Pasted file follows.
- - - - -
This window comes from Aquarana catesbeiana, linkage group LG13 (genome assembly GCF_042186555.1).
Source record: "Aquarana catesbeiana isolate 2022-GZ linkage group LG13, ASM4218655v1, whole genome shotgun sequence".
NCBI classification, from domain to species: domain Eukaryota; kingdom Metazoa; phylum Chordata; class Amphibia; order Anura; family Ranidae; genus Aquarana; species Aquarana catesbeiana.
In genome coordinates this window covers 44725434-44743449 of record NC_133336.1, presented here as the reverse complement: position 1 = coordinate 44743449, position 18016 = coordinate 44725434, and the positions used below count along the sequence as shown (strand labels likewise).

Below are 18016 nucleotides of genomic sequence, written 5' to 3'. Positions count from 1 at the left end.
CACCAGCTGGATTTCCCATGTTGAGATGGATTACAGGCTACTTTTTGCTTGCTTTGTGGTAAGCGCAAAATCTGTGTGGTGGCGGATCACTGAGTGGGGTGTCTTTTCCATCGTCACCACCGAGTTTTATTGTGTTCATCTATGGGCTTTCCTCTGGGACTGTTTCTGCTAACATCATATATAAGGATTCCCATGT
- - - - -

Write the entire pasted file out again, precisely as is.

This window comes from Aquarana catesbeiana, linkage group LG13 (genome assembly GCF_042186555.1).
Source record: "Aquarana catesbeiana isolate 2022-GZ linkage group LG13, ASM4218655v1, whole genome shotgun sequence".
NCBI classification, from domain to species: domain Eukaryota; kingdom Metazoa; phylum Chordata; class Amphibia; order Anura; family Ranidae; genus Aquarana; species Aquarana catesbeiana.
In genome coordinates this window covers 44725434-44743449 of record NC_133336.1, presented here as the reverse complement: position 1 = coordinate 44743449, position 18016 = coordinate 44725434, and the positions used below count along the sequence as shown (strand labels likewise).

Below are 18016 nucleotides of genomic sequence, written 5' to 3'. Positions count from 1 at the left end.
CACCAGCTGGATTTCCCATGTTGAGATGGATTACAGGCTACTTTTTGCTTGCTTTGTGGTAAGCGCAAAATCTGTGTGGTGGCGGATCACTGAGTGGGGTGTCTTTTCCATCGTCACCACCGAGTTTTATTGTGTTCATCTATGGGCTTTCCTCTGGGACTGTTTCTGCTAACATCATATATAAGGATTCCCATGT